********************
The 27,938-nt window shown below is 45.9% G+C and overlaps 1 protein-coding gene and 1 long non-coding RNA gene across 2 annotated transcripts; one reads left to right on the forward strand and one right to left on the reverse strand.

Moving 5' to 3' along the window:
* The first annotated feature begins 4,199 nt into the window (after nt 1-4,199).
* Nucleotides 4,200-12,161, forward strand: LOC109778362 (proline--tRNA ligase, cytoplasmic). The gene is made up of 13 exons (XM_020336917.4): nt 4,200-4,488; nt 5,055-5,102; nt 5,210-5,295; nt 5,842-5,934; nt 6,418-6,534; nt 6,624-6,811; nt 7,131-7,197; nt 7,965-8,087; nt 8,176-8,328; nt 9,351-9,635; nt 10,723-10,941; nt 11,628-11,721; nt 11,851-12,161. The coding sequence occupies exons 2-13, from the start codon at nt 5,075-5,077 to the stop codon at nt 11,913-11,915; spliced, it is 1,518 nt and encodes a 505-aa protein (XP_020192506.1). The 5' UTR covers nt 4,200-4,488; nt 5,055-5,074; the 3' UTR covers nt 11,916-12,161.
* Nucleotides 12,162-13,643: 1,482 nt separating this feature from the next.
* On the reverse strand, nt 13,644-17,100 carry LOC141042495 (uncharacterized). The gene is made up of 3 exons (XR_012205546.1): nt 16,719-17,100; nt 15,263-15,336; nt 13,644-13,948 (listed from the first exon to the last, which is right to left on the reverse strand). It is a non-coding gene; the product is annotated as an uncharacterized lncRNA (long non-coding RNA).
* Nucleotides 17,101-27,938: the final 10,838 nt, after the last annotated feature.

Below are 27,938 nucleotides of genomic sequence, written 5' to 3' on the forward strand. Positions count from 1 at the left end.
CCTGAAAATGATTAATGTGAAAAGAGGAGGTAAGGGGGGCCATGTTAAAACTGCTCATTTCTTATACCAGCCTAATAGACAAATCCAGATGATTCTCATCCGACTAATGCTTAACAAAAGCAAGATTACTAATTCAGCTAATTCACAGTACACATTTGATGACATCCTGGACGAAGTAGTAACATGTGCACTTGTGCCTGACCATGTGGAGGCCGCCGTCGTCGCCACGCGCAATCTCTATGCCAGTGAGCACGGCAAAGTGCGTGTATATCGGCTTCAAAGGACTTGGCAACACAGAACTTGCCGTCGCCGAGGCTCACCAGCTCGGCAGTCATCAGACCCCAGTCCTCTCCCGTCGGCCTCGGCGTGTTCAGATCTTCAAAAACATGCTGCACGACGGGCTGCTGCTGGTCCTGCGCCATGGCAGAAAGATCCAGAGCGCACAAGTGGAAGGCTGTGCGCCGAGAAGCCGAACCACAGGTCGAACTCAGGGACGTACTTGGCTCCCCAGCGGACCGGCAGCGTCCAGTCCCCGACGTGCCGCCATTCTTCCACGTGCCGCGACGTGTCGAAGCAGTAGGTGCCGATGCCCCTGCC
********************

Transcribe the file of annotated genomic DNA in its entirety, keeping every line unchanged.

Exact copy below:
The 27,938-nt window shown below is 45.9% G+C and overlaps 1 protein-coding gene and 1 long non-coding RNA gene across 2 annotated transcripts; one reads left to right on the forward strand and one right to left on the reverse strand.

Moving 5' to 3' along the window:
* The first annotated feature begins 4,199 nt into the window (after nt 1-4,199).
* Nucleotides 4,200-12,161, forward strand: LOC109778362 (proline--tRNA ligase, cytoplasmic). The gene is made up of 13 exons (XM_020336917.4): nt 4,200-4,488; nt 5,055-5,102; nt 5,210-5,295; nt 5,842-5,934; nt 6,418-6,534; nt 6,624-6,811; nt 7,131-7,197; nt 7,965-8,087; nt 8,176-8,328; nt 9,351-9,635; nt 10,723-10,941; nt 11,628-11,721; nt 11,851-12,161. The coding sequence occupies exons 2-13, from the start codon at nt 5,075-5,077 to the stop codon at nt 11,913-11,915; spliced, it is 1,518 nt and encodes a 505-aa protein (XP_020192506.1). The 5' UTR covers nt 4,200-4,488; nt 5,055-5,074; the 3' UTR covers nt 11,916-12,161.
* Nucleotides 12,162-13,643: 1,482 nt separating this feature from the next.
* On the reverse strand, nt 13,644-17,100 carry LOC141042495 (uncharacterized). The gene is made up of 3 exons (XR_012205546.1): nt 16,719-17,100; nt 15,263-15,336; nt 13,644-13,948 (listed from the first exon to the last, which is right to left on the reverse strand). It is a non-coding gene; the product is annotated as an uncharacterized lncRNA (long non-coding RNA).
* Nucleotides 17,101-27,938: the final 10,838 nt, after the last annotated feature.

Below are 27,938 nucleotides of genomic sequence, written 5' to 3' on the forward strand. Positions count from 1 at the left end.
CCTGAAAATGATTAATGTGAAAAGAGGAGGTAAGGGGGGCCATGTTAAAACTGCTCATTTCTTATACCAGCCTAATAGACAAATCCAGATGATTCTCATCCGACTAATGCTTAACAAAAGCAAGATTACTAATTCAGCTAATTCACAGTACACATTTGATGACATCCTGGACGAAGTAGTAACATGTGCACTTGTGCCTGACCATGTGGAGGCCGCCGTCGTCGCCACGCGCAATCTCTATGCCAGTGAGCACGGCAAAGTGCGTGTATATCGGCTTCAAAGGACTTGGCAACACAGAACTTGCCGTCGCCGAGGCTCACCAGCTCGGCAGTCATCAGACCCCAGTCCTCTCCCGTCGGCCTCGGCGTGTTCAGATCTTCAAAAACATGCTGCACGACGGGCTGCTGCTGGTCCTGCGCCATGGCAGAAAGATCCAGAGCGCACAAGTGGAAGGCTGTGCGCCGAGAAGCCGAACCACAGGTCGAACTCAGGGACGTACTTGGCTCCCCAGCGGACCGGCAGCGTCCAGTCCCCGACGTGCCGCCATTCTTCCACGTGCCGCGACGTGTCGAAGCAGTAGGTGCCGATGCCCCTGCC